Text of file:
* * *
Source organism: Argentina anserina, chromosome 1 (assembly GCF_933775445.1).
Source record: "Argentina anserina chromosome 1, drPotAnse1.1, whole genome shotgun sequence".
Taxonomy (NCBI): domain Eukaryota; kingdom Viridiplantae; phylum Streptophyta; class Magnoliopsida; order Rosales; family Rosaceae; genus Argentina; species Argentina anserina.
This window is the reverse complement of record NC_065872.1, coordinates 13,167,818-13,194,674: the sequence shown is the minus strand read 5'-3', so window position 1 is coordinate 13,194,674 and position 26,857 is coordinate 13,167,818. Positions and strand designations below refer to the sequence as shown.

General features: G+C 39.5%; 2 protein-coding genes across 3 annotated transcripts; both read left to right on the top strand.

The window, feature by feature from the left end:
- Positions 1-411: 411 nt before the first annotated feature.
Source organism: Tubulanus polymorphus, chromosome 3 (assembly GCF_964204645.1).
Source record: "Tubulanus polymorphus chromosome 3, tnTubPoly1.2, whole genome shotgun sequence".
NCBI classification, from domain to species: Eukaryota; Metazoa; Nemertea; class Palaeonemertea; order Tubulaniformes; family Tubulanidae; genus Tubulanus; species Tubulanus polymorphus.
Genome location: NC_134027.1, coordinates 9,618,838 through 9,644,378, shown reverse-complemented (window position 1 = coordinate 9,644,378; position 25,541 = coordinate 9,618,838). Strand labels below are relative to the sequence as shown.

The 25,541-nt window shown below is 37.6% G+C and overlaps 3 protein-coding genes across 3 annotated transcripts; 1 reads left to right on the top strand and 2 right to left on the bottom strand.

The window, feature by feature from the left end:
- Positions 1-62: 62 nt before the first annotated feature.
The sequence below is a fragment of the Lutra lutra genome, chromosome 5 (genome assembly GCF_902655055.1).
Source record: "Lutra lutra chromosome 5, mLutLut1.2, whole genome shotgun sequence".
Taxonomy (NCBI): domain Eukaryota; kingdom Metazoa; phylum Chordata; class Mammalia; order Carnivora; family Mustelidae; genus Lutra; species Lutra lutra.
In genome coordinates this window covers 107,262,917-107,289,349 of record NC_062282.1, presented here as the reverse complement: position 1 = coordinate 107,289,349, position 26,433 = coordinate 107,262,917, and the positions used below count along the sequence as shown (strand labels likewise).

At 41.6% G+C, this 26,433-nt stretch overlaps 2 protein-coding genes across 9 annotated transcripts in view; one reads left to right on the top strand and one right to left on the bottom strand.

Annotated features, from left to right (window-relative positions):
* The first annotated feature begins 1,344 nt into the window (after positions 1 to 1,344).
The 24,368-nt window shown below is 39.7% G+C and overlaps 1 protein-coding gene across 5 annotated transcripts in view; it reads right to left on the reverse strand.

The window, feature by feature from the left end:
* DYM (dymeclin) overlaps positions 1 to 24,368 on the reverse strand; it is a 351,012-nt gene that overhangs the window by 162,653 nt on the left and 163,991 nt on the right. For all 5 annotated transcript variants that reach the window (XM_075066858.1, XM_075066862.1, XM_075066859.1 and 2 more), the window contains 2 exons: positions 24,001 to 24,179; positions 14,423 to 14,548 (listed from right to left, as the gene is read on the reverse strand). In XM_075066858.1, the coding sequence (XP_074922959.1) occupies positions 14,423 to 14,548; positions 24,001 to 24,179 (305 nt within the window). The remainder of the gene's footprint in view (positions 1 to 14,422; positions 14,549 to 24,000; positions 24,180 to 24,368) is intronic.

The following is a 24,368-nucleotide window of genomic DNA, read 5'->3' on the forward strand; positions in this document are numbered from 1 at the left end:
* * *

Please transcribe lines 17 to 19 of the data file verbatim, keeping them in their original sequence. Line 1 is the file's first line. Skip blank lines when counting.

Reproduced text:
Taxonomy (NCBI): domain Eukaryota; kingdom Metazoa; phylum Chordata; class Mammalia; order Carnivora; family Mustelidae; genus Lutra; species Lutra lutra.
In genome coordinates this window covers 107,262,917-107,289,349 of record NC_062282.1, presented here as the reverse complement: position 1 = coordinate 107,289,349, position 26,433 = coordinate 107,262,917, and the positions used below count along the sequence as shown (strand labels likewise).

At 41.6% G+C, this 26,433-nt stretch overlaps 2 protein-coding genes across 9 annotated transcripts in view; one reads left to right on the top strand and one right to left on the bottom strand.